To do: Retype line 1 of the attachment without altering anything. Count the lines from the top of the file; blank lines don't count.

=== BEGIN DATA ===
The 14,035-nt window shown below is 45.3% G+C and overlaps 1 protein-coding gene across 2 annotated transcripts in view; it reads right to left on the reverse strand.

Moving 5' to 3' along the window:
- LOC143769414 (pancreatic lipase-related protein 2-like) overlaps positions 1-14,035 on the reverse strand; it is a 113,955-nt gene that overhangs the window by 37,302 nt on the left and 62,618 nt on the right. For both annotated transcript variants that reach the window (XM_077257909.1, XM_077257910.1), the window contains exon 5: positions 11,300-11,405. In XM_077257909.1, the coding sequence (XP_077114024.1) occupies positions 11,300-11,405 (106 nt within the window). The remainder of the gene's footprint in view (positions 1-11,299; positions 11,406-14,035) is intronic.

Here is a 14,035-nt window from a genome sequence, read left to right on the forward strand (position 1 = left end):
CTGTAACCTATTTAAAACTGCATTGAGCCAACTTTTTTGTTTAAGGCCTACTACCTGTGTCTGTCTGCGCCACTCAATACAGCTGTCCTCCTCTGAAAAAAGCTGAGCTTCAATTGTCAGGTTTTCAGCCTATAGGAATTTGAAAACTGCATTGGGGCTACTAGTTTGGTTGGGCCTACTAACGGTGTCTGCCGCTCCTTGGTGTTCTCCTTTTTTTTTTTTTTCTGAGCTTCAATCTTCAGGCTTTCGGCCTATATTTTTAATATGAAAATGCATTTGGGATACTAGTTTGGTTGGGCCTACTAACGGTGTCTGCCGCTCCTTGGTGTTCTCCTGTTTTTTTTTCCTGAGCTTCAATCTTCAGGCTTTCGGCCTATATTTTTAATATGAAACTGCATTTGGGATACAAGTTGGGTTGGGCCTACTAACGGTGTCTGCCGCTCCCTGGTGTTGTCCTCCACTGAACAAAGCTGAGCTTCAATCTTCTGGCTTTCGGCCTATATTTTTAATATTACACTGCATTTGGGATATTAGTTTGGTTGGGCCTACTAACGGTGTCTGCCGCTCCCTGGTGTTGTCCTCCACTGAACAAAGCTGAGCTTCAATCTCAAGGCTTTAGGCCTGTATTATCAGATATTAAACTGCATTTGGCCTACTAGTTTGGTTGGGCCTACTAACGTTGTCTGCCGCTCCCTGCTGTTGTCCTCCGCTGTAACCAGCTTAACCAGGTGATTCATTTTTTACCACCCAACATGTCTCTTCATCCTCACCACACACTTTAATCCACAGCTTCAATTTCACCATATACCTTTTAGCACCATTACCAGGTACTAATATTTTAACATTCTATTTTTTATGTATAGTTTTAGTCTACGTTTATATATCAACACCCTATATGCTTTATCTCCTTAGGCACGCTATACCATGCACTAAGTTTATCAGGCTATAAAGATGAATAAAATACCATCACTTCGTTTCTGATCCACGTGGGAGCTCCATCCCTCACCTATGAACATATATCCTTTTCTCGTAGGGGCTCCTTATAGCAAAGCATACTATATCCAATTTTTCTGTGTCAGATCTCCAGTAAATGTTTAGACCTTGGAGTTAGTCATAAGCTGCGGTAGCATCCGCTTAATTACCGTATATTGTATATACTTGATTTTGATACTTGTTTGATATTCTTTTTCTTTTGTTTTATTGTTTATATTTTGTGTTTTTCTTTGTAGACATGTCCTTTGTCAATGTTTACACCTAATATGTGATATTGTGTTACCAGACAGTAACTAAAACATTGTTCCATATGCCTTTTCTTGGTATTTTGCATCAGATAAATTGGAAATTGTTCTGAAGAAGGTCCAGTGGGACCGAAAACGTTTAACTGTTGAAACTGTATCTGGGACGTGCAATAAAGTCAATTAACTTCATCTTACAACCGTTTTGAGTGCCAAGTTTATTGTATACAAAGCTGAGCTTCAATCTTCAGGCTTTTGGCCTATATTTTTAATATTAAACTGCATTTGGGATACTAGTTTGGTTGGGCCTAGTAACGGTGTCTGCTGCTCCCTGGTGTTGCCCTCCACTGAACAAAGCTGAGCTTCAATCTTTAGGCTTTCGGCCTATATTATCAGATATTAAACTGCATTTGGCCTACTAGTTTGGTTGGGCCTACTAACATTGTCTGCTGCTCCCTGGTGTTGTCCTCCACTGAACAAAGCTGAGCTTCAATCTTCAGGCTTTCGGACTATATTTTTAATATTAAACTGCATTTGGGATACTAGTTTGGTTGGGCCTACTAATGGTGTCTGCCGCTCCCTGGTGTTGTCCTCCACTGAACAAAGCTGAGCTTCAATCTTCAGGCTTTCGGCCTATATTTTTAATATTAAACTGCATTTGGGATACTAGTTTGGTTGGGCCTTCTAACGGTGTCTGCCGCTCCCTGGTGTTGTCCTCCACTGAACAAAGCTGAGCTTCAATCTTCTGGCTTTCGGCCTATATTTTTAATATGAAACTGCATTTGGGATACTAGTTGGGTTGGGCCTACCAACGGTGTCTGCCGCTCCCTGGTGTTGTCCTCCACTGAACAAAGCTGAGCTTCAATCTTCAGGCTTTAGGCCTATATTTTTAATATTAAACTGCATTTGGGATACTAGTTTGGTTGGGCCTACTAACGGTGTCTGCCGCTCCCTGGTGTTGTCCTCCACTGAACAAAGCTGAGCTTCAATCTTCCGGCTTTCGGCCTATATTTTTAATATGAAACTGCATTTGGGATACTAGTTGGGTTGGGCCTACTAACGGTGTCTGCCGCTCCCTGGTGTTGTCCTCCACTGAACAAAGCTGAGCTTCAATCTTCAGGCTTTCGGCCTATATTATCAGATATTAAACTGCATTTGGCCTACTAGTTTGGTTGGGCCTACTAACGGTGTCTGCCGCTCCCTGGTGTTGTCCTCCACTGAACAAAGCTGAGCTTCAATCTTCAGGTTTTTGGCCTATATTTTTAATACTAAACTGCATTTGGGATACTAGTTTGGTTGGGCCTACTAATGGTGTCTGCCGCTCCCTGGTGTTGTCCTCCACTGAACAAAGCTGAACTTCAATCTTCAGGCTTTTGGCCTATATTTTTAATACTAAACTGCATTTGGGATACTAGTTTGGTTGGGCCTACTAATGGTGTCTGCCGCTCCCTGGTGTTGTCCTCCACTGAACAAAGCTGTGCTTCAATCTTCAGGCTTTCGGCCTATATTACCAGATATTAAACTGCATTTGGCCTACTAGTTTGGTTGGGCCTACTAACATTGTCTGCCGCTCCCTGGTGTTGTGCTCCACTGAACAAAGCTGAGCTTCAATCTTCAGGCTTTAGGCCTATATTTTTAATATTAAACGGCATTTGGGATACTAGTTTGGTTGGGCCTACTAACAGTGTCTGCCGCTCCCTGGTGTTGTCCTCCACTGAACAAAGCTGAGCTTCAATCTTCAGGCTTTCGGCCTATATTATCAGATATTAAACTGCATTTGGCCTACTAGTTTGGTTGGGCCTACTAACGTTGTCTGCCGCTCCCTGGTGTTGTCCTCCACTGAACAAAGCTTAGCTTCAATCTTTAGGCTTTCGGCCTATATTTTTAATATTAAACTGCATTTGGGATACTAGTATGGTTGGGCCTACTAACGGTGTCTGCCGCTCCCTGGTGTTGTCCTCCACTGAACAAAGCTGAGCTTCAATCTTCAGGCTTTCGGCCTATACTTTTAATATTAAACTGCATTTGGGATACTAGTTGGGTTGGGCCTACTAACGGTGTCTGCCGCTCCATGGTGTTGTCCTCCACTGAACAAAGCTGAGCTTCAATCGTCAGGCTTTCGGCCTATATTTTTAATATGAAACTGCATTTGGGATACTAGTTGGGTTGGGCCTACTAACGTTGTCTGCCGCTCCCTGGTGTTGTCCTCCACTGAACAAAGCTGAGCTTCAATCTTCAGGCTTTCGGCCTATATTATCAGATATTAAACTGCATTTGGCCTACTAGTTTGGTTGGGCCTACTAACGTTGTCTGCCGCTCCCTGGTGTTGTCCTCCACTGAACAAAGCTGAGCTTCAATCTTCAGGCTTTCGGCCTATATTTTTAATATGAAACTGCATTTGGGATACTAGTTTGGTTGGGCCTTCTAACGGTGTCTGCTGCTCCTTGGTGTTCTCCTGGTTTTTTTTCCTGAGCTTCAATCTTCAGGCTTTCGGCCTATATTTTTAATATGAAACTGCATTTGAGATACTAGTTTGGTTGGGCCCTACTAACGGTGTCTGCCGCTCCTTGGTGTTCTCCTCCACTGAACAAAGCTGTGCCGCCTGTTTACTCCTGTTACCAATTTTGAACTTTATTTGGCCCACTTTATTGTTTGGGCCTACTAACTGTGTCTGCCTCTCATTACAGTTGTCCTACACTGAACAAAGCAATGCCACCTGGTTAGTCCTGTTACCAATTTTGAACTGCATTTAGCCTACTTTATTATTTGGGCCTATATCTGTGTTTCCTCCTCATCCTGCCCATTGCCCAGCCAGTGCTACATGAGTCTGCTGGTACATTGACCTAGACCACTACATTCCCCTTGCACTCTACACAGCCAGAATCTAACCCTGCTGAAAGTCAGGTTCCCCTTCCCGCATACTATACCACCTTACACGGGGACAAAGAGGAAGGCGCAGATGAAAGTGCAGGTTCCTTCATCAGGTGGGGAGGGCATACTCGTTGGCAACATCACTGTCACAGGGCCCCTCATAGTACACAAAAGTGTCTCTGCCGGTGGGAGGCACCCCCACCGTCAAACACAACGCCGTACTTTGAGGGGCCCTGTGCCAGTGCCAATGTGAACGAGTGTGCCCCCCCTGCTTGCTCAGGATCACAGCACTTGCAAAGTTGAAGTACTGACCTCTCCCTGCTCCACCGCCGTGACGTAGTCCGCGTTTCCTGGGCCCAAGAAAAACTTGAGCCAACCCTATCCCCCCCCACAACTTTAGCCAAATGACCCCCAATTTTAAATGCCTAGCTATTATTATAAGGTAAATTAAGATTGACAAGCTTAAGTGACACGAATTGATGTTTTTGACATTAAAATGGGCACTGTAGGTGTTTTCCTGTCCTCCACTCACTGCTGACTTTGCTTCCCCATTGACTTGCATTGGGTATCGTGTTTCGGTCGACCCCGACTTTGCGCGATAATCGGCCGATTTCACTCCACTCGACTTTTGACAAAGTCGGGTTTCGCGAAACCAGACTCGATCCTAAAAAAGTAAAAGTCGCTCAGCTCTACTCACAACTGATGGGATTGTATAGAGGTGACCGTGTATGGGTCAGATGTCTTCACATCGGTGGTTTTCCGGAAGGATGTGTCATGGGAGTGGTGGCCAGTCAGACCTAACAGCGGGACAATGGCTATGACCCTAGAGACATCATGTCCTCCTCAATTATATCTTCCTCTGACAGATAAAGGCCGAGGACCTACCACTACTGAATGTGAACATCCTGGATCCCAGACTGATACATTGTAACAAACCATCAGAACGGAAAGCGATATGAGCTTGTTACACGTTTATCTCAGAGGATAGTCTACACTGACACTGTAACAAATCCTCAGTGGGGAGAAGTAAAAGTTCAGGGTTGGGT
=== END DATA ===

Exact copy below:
The 14,035-nt window shown below is 45.3% G+C and overlaps 1 protein-coding gene across 2 annotated transcripts in view; it reads right to left on the reverse strand.